What Are the Causes of Stomach Paralysis and How Can It Be Treated?

Your stomach is supposed to churn and squeeze to help digest your food. But for some, those stomach muscles don’t work like they’re supposed to. This causes a mysterious condition called gastroparesis – or stomach paralysis. Not being able to move food through your digestive tract properly can cause uncomfortable symptoms.

In this article, we’ll explore what goes wrong inside the stomach to cause this paralysis and some of the treatment options available to help get things moving again.

What Is Stomach Paralysis?

Stomach paralysis, medically termed gastroparesis, is a condition impacting the nerves and muscles within the stomach.

It disrupts normal muscle activity, known as peristalsis, which is responsible for moving food from the stomach into the small intestine. When the stomach muscles and nerves fail to function properly, food processing and emptying become impaired, leading to delays in the digestive process.

Individuals suffering from gastroparesis experience uncomfortable digestive symptoms and potential long-term consequences. They may encounter reduced appetite, difficulty meeting nutritional requirements, and challenges managing blood sugar levels.

Additionally, when food eventually exits the stomach, it might not fully pass through, leaving residual material. Over time, this can solidify into a hardened mass known as a bezoar.

What Causes Stomach Paralysis?

Damage to the vagus nerve, which regulates the muscles of the stomach, is the primary cause of gastroparesis. Conditions like diabetes, surgery near the stomach, certain infections, and autoimmune diseases can injure this nerve. When the vagus nerve is damaged, it impairs the normal muscular contractions of the stomach that churn and empty food.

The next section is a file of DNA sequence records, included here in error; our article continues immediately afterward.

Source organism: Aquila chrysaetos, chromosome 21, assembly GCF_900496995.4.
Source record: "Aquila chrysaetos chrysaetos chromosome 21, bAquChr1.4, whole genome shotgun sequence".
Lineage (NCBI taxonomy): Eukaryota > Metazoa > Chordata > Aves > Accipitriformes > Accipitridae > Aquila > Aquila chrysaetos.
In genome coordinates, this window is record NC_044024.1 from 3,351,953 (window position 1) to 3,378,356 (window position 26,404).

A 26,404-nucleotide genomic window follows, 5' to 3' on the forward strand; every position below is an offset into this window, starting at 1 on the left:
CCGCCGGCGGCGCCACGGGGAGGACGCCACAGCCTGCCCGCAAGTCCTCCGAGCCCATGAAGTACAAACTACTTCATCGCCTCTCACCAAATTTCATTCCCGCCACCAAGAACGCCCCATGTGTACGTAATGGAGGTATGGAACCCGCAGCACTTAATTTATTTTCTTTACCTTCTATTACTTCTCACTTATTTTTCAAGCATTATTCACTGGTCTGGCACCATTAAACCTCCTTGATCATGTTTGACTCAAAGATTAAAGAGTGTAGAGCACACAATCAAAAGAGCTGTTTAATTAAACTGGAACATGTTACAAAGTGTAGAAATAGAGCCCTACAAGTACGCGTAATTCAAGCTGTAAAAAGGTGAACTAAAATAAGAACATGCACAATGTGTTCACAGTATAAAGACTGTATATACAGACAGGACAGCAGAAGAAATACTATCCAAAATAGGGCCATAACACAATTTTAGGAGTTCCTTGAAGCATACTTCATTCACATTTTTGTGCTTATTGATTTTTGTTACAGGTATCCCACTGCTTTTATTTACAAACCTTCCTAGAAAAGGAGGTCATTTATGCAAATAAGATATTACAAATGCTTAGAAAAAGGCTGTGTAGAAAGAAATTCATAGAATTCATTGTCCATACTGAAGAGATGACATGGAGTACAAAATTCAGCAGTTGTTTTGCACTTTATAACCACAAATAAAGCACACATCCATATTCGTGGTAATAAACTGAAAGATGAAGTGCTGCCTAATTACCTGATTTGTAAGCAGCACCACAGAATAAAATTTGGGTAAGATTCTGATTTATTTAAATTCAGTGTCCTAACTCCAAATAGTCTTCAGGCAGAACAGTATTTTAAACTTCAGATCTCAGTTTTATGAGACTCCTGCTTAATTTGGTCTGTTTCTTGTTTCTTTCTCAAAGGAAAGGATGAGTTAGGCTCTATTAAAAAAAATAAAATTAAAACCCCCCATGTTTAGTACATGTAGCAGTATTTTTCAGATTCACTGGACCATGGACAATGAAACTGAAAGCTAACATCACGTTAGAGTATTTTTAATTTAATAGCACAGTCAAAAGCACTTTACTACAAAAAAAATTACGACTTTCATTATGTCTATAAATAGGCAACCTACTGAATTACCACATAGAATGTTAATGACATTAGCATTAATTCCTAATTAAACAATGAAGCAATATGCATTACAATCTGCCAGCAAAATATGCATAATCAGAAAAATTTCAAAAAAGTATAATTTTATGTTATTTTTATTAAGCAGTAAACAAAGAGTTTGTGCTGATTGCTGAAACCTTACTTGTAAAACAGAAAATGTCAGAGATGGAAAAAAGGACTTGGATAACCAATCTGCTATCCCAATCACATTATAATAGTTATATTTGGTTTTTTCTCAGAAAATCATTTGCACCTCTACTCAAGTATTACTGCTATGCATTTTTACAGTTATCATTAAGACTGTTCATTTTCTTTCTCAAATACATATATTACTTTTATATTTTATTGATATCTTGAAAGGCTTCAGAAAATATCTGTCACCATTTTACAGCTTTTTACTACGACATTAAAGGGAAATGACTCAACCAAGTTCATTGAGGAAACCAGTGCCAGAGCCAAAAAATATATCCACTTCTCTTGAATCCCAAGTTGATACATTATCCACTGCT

One of the most common reasons is diabetes. Since elevated blood sugar levels over time can harm the stomach’s nerves and blood vessels, about one-third of diabetics get gastroparesis.

Surgeries on or near the stomach also pose a risk, as they may inadvertently damage the vagus nerve running through the area. Examples include fundoplication, gastrectomy, gastric bypass, and pancreatectomy.

Certain viral and bacterial infections have also been linked to gastroparesis. It’s unclear if these infections directly damage nerves or if immune cells intended to fight the infection mistakenly attack nerve cells. Autoimmune disorders, where the immune system attacks the body’s own tissues, may involve antibodies that target stomach nerves as well.

Some medications are known to affect stomach nerve signaling and muscle function, potentially causing temporary or prolonged gastroparesis. These include opioids, nicotine, marijuana, certain antidepressants, and blood pressure medications.

According to TruLaw, newer diabetes drugs such as amylin analogs and GLP-1 agonists have gained attention for reports of serious stomach side effects. Additionally, the weight loss drug Ozempic has also garnered attention for similar issues in some users.

Legal recourse is now being explored for individuals who suffered permanent stomach paralysis or other issues after taking Ozempic. Victims are filing lawsuits such as the Ozempic lawsuit against the manufacturers like Eli Lilly and Novo Nordisk.